3 Top Tips for Managing Digital Teams
6 November 2012, Gwyneth March
Here are three ways:
1. Set an example
Employees are just kids with longer legs so you need to demonstrate good behaviour they can copy.
First, get away from the computer as often as possible and walk about. As Emotional Intelligence for Dummies points out, reading people’s body language is important and email is a terrible medium for tonality. Psychologist Dan Gottlieb advises that the way we read emails can be influenced by gender, your mood and culture, so the best thing is to speak to someone and even better is to meet face to face.
Adopt a work/life policy and stick to it. For example, don’t be the sort of boss who yells ‘half-day dear’ when someone puts on their coat at 5.30 pm. Don’t send lots of emails after 6 pm or before 8 am. Encourage those who have left work for the day to put an out of office on their email which reads ‘I am out of the office and will read this tomorrow. If it is urgent call me on my mobile please….thanks.’ Dr Monica Seeley of the Cass Business School says managing response times is crucial.
As manager of the team, you should speak to clients and tell them of your new policy. You can assure them the team’s productivity will rise as people start to make more mistakes when they are fatigued.
In Power Sleep Dr James Maas recounts that the near cataclysmic nuclear accidents at Three Mile Island and Chernobyl occurred in the early morning hours – one of the two periods of the day when people are most tired. Einstein says he needed ten hours to function well so encourage your team to get as much rest as they can and to do their most important work in the six hours after they get up.
2. Humanise your tech
Nothing has changed since Dale Carnegie said “When dealing with people, remember you are not dealing with creatures of logic, but with creatures of emotion.”
A study by psychologist Marcial Losada proved that negative comments have a stronger effect than positive ones. To maintain and improve productivity you need at least three positive comments for every negative one. Ideally you aim for six.
Tech can help you. CEO Greg McKeown suggests creating a virtual community where employees, partners and even customers share what they are grateful for. You can use the company blog to celebrate someone’s achievements.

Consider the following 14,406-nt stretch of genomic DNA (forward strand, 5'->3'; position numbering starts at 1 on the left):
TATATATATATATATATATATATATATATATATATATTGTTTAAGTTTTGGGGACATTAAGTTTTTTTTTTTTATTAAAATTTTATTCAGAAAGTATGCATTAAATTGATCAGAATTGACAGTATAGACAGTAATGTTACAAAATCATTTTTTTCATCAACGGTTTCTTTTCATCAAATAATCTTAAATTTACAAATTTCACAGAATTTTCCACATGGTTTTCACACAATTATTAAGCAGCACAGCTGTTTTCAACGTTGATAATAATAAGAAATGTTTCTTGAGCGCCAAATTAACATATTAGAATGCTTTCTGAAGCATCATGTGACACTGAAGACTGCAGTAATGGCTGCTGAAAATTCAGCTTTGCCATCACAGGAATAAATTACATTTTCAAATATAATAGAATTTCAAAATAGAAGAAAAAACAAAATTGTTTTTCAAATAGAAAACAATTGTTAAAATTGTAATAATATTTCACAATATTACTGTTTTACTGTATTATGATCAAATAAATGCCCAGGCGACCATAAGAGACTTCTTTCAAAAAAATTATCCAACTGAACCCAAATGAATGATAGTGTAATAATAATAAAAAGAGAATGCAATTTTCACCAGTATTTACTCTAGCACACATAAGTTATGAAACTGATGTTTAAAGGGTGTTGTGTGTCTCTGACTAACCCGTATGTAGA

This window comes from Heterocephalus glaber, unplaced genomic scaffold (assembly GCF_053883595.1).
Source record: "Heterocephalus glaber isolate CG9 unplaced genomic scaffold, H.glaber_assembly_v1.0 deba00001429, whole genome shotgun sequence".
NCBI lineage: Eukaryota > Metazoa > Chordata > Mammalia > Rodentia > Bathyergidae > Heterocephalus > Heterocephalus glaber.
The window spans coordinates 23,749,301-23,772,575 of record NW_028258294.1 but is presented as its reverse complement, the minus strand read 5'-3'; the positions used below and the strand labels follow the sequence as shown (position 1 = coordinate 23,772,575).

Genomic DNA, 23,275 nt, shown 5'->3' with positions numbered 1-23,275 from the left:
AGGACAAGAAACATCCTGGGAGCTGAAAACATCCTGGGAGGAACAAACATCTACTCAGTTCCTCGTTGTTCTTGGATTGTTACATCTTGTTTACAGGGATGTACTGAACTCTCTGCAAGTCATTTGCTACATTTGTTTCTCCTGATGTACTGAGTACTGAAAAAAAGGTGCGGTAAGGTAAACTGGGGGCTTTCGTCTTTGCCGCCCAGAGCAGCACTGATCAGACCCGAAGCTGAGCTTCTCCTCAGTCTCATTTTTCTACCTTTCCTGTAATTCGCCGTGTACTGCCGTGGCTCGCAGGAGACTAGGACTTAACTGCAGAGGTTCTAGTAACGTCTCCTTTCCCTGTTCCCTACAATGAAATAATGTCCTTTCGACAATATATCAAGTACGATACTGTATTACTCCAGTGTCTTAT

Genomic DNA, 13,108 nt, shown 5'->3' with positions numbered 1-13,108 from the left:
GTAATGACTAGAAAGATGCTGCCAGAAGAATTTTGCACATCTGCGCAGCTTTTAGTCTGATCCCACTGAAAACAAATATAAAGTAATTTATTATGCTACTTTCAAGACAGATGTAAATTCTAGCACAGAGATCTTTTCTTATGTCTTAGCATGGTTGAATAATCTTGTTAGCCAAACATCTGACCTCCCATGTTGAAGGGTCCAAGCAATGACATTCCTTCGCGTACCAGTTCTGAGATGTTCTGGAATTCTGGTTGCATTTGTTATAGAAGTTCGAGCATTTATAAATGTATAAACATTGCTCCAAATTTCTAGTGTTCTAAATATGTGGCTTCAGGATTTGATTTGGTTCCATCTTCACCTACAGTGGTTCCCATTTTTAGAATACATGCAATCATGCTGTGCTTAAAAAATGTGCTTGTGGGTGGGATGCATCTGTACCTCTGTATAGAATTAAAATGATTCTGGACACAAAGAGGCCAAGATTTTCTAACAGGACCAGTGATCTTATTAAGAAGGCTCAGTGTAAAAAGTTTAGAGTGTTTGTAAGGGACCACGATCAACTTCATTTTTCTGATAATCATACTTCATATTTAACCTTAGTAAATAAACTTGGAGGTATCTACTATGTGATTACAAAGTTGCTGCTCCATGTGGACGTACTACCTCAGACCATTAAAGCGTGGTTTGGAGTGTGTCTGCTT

Publicising success – however small – to the whole team by email works well too. For example, someone has passed an exam with great marks – tell the whole team and invite everyone to share a chocolate hamper to celebrate. Tweet on anything you can which shows your team in a good light.
3. Invest in training and techniques which help them concentrate
As early as 1989 Richard Wurman coined the idea of information anxiety. In 2003 a University of Berkeley study found that the amount of new information stored had doubled in three years. As the New York Times put it in 2005 “distracting oneself used to consist of sharpening half a dozen pencils or lighting a cigarette.
Today, there is a universe of diversions to buy, hear, watch and forward, which makes focusing on a task all the more challenging.” Nearly ten years later the amount of time you can waste on extraneous information feels infinite, so your people need help!
First, get some training in prioritisation techniques because you cannot do everything, at least not properly. Signs that something is a priority are: it is for a loved one, it will make money, there is a genuine and important deadline, it will free up a bottleneck, it will make you happy. Follow Steve Jobs’s advice to look at each day as if it were your last…
Second, once they know what to do and in what order, help them concentrate better. One method is to improve diet. Professor James Lane advises us to cut out the caffeine found in coffee, tea and fizzy drinks: “moderate coffee consumption makes a person react as if he or she is having a very stressful day.” Provide your team with water and fruit instead of coffee and doughnuts.
Another method is to go out in the daylight every 90 minutes. That little walk will re-energise and help them get back on task. After all being physically active in some way was identified recently as one of the five ways you can boost your mental well-being.
A final idea is to disable all their RSS feeds, tweets, email and Internet connection for periods of the day!